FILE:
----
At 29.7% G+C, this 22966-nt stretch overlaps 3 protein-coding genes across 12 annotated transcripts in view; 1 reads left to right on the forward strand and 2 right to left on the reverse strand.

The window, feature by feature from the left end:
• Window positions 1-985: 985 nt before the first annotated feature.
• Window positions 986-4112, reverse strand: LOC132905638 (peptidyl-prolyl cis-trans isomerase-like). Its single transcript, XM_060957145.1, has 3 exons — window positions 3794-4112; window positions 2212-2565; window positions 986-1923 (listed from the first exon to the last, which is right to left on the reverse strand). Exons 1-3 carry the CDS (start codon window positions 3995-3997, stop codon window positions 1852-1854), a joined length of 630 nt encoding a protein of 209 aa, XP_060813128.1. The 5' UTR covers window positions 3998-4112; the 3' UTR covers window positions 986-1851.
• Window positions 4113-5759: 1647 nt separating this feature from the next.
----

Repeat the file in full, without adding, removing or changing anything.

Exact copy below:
At 29.7% G+C, this 22966-nt stretch overlaps 3 protein-coding genes across 12 annotated transcripts in view; 1 reads left to right on the forward strand and 2 right to left on the reverse strand.

The window, feature by feature from the left end:
• Window positions 1-985: 985 nt before the first annotated feature.
• Window positions 986-4112, reverse strand: LOC132905638 (peptidyl-prolyl cis-trans isomerase-like). Its single transcript, XM_060957145.1, has 3 exons — window positions 3794-4112; window positions 2212-2565; window positions 986-1923 (listed from the first exon to the last, which is right to left on the reverse strand). Exons 1-3 carry the CDS (start codon window positions 3995-3997, stop codon window positions 1852-1854), a joined length of 630 nt encoding a protein of 209 aa, XP_060813128.1. The 5' UTR covers window positions 3998-4112; the 3' UTR covers window positions 986-1851.
• Window positions 4113-5759: 1647 nt separating this feature from the next.